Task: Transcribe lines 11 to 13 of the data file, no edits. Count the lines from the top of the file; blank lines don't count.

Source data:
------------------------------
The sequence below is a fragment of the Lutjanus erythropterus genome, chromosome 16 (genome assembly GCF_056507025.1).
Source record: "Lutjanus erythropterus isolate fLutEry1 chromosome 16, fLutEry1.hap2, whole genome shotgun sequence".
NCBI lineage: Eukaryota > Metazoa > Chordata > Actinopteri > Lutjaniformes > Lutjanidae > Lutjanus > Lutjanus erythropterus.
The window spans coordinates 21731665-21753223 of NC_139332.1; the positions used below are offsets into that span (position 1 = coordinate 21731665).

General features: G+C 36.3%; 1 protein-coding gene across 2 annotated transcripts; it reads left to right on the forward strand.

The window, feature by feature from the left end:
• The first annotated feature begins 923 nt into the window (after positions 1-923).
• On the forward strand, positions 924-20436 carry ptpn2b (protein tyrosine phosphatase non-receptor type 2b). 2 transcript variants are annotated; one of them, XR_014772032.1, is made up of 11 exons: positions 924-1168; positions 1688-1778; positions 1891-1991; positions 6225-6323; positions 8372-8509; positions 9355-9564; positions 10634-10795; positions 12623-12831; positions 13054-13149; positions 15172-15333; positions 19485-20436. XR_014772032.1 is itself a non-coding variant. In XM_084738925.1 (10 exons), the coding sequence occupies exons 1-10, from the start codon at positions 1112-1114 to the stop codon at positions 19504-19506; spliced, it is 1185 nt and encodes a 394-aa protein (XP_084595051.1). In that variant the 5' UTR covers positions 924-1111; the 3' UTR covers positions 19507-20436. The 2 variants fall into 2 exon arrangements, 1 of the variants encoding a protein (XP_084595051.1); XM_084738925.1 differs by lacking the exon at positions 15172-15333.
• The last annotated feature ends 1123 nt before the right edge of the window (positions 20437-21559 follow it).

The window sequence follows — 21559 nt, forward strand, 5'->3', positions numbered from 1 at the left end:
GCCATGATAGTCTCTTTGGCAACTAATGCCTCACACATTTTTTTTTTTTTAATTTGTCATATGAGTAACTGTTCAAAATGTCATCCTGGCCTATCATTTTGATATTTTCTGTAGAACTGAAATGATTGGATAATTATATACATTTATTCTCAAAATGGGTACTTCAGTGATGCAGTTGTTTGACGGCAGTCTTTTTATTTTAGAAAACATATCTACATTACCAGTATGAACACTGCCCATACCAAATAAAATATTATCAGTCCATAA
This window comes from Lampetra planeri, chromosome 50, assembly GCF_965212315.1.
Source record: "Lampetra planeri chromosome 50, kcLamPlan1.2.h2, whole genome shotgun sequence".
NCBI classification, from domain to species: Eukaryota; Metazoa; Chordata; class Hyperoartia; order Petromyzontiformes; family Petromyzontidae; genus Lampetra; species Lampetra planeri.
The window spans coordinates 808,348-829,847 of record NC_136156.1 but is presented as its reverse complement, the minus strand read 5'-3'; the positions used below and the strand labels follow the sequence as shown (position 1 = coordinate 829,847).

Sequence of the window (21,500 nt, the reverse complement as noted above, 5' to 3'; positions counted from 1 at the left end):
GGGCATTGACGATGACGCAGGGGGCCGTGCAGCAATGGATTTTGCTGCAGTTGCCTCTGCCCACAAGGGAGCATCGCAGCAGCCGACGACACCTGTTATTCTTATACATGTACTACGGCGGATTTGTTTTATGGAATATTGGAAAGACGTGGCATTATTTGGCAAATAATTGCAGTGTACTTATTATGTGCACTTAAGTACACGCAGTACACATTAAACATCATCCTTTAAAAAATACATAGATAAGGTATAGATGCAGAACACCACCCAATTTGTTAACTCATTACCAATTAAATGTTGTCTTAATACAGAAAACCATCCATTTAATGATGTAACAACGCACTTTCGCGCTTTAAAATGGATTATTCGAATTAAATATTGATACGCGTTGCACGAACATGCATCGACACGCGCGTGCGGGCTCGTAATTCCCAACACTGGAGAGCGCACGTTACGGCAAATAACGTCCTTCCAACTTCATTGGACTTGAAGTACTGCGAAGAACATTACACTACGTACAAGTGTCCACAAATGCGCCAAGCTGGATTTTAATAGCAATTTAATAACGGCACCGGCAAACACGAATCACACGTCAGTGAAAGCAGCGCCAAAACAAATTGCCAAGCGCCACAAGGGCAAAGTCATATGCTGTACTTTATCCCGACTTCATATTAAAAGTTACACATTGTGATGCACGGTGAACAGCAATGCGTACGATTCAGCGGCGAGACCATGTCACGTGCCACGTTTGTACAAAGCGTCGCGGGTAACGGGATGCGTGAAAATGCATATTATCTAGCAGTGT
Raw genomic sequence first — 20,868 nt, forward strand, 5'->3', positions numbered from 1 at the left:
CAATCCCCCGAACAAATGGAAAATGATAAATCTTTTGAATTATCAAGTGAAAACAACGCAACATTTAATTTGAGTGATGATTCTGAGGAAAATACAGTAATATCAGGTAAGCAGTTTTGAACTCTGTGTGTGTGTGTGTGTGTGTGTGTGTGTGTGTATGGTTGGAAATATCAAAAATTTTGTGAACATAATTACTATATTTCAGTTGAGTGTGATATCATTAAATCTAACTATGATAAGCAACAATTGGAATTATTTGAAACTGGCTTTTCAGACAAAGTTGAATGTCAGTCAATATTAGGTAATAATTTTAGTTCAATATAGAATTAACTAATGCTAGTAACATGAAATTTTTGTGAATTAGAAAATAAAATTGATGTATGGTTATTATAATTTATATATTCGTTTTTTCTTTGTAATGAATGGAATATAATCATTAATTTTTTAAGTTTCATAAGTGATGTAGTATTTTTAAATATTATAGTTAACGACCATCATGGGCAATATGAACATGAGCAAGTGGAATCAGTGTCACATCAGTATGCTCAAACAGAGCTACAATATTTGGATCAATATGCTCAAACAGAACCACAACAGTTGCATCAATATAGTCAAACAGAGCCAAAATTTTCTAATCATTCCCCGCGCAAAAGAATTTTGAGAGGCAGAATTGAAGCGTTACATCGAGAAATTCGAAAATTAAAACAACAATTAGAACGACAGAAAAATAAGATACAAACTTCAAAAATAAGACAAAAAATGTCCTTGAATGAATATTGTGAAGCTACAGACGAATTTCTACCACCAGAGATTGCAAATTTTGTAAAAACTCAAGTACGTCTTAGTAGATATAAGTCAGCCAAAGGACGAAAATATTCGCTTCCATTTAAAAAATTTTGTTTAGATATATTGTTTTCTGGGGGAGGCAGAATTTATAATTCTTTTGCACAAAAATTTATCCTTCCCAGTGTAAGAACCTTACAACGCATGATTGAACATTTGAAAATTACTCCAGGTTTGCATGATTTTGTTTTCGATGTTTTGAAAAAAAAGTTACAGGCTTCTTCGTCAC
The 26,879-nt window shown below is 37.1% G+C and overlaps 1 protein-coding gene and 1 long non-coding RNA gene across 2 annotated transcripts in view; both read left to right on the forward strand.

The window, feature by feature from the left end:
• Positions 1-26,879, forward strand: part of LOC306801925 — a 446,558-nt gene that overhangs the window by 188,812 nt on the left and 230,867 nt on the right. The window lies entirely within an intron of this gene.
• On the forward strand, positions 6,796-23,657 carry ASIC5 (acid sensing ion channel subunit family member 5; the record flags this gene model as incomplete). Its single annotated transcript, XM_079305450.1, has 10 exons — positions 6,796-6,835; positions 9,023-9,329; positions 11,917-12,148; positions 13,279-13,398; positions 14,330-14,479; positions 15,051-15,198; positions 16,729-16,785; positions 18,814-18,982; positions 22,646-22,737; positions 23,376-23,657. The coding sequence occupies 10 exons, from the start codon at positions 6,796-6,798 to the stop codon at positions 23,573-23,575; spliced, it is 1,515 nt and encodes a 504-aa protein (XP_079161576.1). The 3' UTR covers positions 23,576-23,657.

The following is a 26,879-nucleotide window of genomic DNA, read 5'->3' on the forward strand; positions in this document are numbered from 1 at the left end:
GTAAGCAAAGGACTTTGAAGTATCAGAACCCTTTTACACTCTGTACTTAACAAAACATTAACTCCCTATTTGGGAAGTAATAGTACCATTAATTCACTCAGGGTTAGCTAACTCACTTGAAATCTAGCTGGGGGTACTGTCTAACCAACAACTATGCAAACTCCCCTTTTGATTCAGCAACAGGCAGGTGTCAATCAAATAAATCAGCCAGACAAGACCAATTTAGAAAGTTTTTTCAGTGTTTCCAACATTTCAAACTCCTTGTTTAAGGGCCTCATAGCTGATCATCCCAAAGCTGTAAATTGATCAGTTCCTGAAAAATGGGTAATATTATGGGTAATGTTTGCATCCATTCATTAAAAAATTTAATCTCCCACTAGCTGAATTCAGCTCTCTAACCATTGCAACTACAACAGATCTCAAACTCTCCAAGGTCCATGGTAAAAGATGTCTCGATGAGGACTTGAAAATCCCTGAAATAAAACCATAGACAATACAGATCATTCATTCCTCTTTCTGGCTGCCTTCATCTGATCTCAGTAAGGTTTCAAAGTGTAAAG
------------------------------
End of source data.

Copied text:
GCCATGATAGTCTCTTTGGCAACTAATGCCTCACACATTTTTTTTTTTTTAATTTGTCATATGAGTAACTGTTCAAAATGTCATCCTGGCCTATCATTTTGATATTTTCTGTAGAACTGAAATGATTGGATAATTATATACATTTATTCTCAAAATGGGTACTTCAGTGATGCAGTTGTTTGACGGCAGTCTTTTTATTTTAGAAAACATATCTACATTACCAGTATGAACACTGCCCATACCAAATAAAATATTATCAGTCCATAA
This window comes from Lampetra planeri, chromosome 50, assembly GCF_965212315.1.
Source record: "Lampetra planeri chromosome 50, kcLamPlan1.2.h2, whole genome shotgun sequence".